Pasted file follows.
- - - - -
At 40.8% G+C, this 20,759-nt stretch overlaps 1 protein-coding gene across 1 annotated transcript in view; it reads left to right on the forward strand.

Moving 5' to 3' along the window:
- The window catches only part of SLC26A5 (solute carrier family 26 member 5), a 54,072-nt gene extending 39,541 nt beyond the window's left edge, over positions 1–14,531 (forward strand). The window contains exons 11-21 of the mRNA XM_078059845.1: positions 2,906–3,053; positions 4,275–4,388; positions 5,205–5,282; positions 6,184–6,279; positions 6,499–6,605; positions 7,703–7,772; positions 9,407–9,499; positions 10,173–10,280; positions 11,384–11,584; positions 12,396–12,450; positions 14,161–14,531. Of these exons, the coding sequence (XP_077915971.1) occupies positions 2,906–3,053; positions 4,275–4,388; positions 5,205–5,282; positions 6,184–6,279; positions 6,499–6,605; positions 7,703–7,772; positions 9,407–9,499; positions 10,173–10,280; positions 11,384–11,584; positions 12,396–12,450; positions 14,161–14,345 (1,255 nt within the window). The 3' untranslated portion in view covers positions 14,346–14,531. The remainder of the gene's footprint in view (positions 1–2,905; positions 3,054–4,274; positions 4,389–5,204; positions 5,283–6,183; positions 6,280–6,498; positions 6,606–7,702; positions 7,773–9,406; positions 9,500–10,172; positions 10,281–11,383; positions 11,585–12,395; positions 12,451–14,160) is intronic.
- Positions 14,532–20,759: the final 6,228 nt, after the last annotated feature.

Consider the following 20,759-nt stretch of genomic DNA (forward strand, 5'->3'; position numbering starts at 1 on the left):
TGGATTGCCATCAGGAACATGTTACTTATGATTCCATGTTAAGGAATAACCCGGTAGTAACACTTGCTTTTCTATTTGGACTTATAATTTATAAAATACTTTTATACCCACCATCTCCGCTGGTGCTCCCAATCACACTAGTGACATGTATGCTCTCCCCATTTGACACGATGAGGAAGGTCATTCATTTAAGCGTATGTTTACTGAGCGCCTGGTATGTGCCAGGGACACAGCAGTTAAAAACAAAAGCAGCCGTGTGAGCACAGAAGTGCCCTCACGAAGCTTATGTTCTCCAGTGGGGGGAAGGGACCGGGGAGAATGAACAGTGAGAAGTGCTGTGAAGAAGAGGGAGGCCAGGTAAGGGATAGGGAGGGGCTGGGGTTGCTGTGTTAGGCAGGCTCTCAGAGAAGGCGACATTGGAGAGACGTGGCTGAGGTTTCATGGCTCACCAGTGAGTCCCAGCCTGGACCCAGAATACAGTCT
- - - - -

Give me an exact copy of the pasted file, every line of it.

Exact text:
At 40.8% G+C, this 20,759-nt stretch overlaps 1 protein-coding gene across 1 annotated transcript in view; it reads left to right on the forward strand.

Moving 5' to 3' along the window:
- The window catches only part of SLC26A5 (solute carrier family 26 member 5), a 54,072-nt gene extending 39,541 nt beyond the window's left edge, over positions 1–14,531 (forward strand). The window contains exons 11-21 of the mRNA XM_078059845.1: positions 2,906–3,053; positions 4,275–4,388; positions 5,205–5,282; positions 6,184–6,279; positions 6,499–6,605; positions 7,703–7,772; positions 9,407–9,499; positions 10,173–10,280; positions 11,384–11,584; positions 12,396–12,450; positions 14,161–14,531. Of these exons, the coding sequence (XP_077915971.1) occupies positions 2,906–3,053; positions 4,275–4,388; positions 5,205–5,282; positions 6,184–6,279; positions 6,499–6,605; positions 7,703–7,772; positions 9,407–9,499; positions 10,173–10,280; positions 11,384–11,584; positions 12,396–12,450; positions 14,161–14,345 (1,255 nt within the window). The 3' untranslated portion in view covers positions 14,346–14,531. The remainder of the gene's footprint in view (positions 1–2,905; positions 3,054–4,274; positions 4,389–5,204; positions 5,283–6,183; positions 6,280–6,498; positions 6,606–7,702; positions 7,773–9,406; positions 9,500–10,172; positions 10,281–11,383; positions 11,585–12,395; positions 12,451–14,160) is intronic.
- Positions 14,532–20,759: the final 6,228 nt, after the last annotated feature.

Consider the following 20,759-nt stretch of genomic DNA (forward strand, 5'->3'; position numbering starts at 1 on the left):
TGGATTGCCATCAGGAACATGTTACTTATGATTCCATGTTAAGGAATAACCCGGTAGTAACACTTGCTTTTCTATTTGGACTTATAATTTATAAAATACTTTTATACCCACCATCTCCGCTGGTGCTCCCAATCACACTAGTGACATGTATGCTCTCCCCATTTGACACGATGAGGAAGGTCATTCATTTAAGCGTATGTTTACTGAGCGCCTGGTATGTGCCAGGGACACAGCAGTTAAAAACAAAAGCAGCCGTGTGAGCACAGAAGTGCCCTCACGAAGCTTATGTTCTCCAGTGGGGGGAAGGGACCGGGGAGAATGAACAGTGAGAAGTGCTGTGAAGAAGAGGGAGGCCAGGTAAGGGATAGGGAGGGGCTGGGGTTGCTGTGTTAGGCAGGCTCTCAGAGAAGGCGACATTGGAGAGACGTGGCTGAGGTTTCATGGCTCACCAGTGAGTCCCAGCCTGGACCCAGAATACAGTCT